After gains, British women frustrated with politics

Key to Blair's 1997 victory, women complain of being left out in 2001 vote.

Tess Kingham, one of 122 current women members of Britain's 659-seat House of Commons, has had enough of politics. "I'm fed up with outdated practices and poor working conditions," says the Labour member of Parliament (MP) for Gloucestershire.

Ms. Kingham won her seat in 1997, when the number of female MPs vaulted from 63 in the previous Parliament. The vast majority were Labour Party candidates, dubbed "Blair's babes" for helping to sweep Prime Minister Tony Blair to power in a landslide victory.

Anthony King, a political analyst at Essex University, says that of the 45 percent of voters who cast ballots for Labour, "an unusually high proportion" were women. Professor King says many were impressed by Mr. Blair and his policies, while others were pleased to be able to vote for female candidates.

But Kingham, a mother of three, says she is abandoning her political career because "I don't want to work in a gentlemen's club." She isn't the only female MP who feels aggrieved. Disillusionment crosses party lines.

While the Conservatives gave Britain its first female prime minister in Margaret Thatcher, the 14 present-day Conservative women MPs are convinced their sex doesn't get fair treatment in the candidate selection process.

Dubbed "William's Women," after opposition leader William Hague, the 14 have organized a mentoring program to give aspiring female candidates the skills to persuade local constituency committees, which do the selecting, that they have what it takes.

Caroline Spelman, Conservative spokeswoman on health, is one of several Tory MPs tutoring prospective female candidates. Mrs. Spelman provides tips on making speeches and on what to wear, as well as tactical advice. "There are personal questions they will be asked in the [party] interview that will press their hot button," she says. "They have to be able to handle the difficult questions with good grace."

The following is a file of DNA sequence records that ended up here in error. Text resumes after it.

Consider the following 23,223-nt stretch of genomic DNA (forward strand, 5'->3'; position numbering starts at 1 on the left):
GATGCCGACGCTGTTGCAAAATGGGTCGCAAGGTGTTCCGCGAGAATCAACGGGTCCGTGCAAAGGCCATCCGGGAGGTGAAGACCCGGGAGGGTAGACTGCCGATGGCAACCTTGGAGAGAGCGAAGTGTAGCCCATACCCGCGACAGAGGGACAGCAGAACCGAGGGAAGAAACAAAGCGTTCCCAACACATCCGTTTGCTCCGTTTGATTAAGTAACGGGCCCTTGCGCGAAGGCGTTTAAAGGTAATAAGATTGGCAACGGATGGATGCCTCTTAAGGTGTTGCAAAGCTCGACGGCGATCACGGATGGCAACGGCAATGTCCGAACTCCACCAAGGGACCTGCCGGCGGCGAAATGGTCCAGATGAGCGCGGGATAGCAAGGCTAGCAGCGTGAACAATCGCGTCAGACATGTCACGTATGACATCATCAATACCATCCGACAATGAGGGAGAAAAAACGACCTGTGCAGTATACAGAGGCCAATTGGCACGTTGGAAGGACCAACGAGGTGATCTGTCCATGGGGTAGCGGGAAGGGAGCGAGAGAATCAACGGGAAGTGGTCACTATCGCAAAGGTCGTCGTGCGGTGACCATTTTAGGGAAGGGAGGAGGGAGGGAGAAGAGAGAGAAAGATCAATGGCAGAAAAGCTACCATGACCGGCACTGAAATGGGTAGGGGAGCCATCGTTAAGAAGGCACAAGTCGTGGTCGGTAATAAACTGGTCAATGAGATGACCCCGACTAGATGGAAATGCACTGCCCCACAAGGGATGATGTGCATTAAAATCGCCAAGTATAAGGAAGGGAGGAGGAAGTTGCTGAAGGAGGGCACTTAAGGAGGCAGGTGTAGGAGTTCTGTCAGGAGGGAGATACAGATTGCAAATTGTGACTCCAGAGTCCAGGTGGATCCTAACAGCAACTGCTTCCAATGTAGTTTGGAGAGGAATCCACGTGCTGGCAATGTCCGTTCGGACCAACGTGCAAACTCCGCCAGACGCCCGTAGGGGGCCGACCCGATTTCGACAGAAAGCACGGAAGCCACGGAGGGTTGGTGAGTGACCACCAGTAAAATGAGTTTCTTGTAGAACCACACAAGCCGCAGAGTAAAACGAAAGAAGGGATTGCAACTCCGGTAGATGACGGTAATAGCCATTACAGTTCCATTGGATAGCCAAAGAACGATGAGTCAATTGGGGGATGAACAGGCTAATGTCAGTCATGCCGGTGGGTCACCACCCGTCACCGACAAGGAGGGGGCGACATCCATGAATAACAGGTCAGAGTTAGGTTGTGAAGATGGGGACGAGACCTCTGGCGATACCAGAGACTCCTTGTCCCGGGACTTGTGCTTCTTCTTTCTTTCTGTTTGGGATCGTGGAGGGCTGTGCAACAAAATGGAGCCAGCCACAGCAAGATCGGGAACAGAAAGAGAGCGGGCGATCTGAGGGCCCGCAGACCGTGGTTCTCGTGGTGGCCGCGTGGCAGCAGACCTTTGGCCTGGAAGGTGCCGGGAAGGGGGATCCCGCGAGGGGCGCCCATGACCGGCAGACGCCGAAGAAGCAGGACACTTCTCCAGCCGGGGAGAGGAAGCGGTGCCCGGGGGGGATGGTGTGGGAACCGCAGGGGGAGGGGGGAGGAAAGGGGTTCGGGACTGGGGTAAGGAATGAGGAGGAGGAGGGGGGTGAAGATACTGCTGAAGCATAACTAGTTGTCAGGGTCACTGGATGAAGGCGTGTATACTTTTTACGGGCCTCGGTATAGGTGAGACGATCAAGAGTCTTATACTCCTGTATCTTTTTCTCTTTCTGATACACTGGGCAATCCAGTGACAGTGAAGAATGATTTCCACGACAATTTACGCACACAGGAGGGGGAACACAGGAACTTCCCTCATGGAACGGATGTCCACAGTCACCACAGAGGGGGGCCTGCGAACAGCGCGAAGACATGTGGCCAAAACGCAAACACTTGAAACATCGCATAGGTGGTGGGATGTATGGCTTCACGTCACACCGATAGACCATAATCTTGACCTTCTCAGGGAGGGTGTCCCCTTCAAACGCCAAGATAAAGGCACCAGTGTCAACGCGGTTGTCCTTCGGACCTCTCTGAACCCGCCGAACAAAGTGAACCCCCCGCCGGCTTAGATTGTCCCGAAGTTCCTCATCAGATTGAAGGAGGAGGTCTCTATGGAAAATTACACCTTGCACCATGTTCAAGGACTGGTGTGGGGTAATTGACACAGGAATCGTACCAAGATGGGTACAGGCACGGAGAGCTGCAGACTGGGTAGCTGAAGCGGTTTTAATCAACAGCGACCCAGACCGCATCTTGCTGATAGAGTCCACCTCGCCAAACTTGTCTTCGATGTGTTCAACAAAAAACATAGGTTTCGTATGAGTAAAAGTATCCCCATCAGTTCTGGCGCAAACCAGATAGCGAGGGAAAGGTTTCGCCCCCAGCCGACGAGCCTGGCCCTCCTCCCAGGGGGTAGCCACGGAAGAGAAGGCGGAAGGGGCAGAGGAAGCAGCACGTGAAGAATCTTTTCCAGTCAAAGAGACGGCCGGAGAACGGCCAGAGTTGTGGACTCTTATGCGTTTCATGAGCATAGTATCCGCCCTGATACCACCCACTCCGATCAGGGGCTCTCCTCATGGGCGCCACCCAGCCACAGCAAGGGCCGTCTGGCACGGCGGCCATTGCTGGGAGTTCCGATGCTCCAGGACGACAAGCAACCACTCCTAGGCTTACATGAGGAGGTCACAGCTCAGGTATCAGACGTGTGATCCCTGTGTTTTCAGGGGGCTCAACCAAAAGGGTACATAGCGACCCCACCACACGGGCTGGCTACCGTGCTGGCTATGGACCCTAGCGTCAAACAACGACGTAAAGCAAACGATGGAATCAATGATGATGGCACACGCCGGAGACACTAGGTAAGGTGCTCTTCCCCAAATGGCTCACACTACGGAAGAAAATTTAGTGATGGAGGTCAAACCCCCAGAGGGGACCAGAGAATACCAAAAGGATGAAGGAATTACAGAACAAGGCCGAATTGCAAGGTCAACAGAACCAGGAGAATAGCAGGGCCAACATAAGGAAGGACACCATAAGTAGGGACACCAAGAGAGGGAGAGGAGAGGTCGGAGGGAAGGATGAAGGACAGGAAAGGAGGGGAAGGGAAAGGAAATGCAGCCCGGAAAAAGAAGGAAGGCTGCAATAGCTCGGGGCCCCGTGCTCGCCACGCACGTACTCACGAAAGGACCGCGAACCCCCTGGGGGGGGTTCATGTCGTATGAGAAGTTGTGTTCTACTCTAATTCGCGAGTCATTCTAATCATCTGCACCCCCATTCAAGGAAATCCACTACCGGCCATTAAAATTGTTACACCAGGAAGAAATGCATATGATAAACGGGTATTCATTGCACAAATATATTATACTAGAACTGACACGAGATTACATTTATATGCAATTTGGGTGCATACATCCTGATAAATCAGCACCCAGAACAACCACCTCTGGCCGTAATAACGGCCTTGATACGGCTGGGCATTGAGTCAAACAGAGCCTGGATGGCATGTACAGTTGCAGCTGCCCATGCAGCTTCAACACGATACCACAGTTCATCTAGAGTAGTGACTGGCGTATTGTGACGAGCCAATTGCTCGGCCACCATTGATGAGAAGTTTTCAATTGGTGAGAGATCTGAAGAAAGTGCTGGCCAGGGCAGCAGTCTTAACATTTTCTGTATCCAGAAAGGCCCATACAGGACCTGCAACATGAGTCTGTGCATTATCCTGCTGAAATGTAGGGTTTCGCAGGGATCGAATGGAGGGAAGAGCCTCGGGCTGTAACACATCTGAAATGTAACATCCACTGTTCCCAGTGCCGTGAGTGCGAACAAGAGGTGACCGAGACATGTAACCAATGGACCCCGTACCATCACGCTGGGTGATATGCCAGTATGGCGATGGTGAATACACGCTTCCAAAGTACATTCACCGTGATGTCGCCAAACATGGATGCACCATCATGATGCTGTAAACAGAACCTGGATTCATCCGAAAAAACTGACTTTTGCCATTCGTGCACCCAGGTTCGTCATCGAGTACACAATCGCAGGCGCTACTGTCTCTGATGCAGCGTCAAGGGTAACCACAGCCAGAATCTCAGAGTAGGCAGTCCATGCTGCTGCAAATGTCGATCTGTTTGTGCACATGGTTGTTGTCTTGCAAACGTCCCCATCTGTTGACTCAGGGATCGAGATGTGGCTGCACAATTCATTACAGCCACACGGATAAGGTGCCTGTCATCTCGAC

One question that always comes up, says Spelman, is whether female candidates have, or intend to have, children. Conservative and Labour "political mothers" at the Commons face a lack of suitable facilities.

When dozens of "Blair's babes" arrived in May 1997, they discovered there were hardly any bathrooms for women. That deficiency was put right, but breast-feeding is still banned in the Commons precincts, and there are no nurseries or family rooms.

Kingham, who gave birth to twins in January, raises another point of contention: long and late Commons sessions that she finds "futile and exhausting."

"I am unwilling to stay up all night listening to schoolboy politics, then next day return to a chamber where everybody is tired," she says. "I think the whole place needs shaking up."

Blair, who himself became a new father on May 20, has reason to be worried about such attitudes. Early this month in London, he was jeered by a large gathering of women, who took exception to his speech on political issues. Senior colleagues are advising him that he cannot afford to alienate women voters.

Harriet Harman, a former Labour government minister, last week warned that the party stood to lose many votes at the next general election, expected in 2001, because of "a falling away in choosing women candidates."

In the run-up to the next election, women of both main parties will have their work cut out in winning nominations: Of the 26 firmly Labour-held seats where men are retiring, so far only one has gone to a woman.

Yasmin Qureshi complains men are "stitching up" safe Labour seats. She gave up seeking a nomination in the Bassetlaw constituency after deciding the cards were unfairly stacked against her.

Conservative women are finding the going tough, too. In 1997, the party selected 66 women candidates, of whom 14 were elected. Currently, 42 women plan to run, but only six are aiming for seats considered an easy win.

The Centre for Policy Studies, a right-wing think tank, has called the Conservative Party "blatantly sexist" in its approach to women in politics. In a report sent to Mr. Hague this year, it argued that his party hankers for "the days of the subservient family women." Conservative thinking is "still heavily dominated by traditionalists, who espouse a brand of politics which many women can find old-fashioned, irrelevant," the report said.

If the present trend continues, Britain could fall even further down the European ranks for women politicians.

Just 18 percent of British MPs are women, compared with 43 percent in Sweden and 37 percent in Denmark, according to Britain's Equal Opportunities Commission.

The Labour Party, with 101 women, ranks 36th out of 76 European political parties.

(c) Copyright 2000. The Christian Science Publishing Society

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